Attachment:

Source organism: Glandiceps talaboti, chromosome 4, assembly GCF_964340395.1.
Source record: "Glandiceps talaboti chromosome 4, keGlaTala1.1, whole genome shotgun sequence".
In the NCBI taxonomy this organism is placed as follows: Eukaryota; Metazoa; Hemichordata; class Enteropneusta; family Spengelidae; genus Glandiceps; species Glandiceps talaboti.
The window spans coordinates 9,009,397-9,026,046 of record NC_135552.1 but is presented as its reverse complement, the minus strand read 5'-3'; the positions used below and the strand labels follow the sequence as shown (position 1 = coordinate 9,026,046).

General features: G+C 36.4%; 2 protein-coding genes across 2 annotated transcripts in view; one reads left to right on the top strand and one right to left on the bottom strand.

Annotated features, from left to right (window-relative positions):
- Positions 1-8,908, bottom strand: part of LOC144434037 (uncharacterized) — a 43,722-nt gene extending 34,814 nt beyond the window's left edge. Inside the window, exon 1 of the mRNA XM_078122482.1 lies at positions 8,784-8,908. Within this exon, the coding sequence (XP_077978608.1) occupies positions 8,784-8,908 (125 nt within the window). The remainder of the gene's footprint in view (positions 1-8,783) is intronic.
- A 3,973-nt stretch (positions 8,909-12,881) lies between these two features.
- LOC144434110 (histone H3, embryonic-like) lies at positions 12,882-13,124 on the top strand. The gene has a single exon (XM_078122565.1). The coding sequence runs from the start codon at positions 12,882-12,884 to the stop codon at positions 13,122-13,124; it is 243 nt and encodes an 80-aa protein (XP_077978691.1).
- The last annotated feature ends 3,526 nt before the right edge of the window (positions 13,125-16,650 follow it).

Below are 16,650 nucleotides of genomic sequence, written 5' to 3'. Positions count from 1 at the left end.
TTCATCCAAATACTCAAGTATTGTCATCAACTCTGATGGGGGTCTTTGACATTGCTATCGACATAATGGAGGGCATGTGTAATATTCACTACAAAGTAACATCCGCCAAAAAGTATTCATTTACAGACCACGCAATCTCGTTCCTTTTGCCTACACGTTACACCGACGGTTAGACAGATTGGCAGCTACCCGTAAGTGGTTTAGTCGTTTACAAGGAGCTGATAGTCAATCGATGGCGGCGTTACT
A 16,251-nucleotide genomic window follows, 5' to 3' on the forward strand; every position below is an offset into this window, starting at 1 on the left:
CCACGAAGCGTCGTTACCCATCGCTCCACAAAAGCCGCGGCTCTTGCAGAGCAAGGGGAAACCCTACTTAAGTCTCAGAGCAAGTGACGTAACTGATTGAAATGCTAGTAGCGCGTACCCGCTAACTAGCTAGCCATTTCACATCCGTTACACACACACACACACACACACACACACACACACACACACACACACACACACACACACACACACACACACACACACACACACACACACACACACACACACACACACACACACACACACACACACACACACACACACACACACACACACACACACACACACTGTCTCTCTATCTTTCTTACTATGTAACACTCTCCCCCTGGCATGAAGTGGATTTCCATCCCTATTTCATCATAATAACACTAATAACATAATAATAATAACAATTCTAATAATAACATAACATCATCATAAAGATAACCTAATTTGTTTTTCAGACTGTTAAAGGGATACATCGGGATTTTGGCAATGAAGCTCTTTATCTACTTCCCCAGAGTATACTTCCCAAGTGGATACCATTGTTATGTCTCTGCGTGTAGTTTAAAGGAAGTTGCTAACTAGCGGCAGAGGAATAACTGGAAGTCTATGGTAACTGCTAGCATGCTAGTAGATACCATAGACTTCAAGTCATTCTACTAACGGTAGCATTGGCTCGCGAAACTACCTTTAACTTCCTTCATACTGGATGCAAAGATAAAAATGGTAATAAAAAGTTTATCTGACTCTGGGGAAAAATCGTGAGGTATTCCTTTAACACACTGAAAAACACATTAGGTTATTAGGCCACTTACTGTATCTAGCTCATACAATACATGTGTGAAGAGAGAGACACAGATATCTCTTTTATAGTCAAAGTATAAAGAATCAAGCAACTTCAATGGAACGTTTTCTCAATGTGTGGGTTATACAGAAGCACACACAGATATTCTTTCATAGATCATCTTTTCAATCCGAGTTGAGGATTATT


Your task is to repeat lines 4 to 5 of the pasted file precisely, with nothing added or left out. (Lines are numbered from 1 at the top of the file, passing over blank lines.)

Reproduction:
The window spans coordinates 9,009,397-9,026,046 of record NC_135552.1 but is presented as its reverse complement, the minus strand read 5'-3'; the positions used below and the strand labels follow the sequence as shown (position 1 = coordinate 9,026,046).

General features: G+C 36.4%; 2 protein-coding genes across 2 annotated transcripts in view; one reads left to right on the top strand and one right to left on the bottom strand.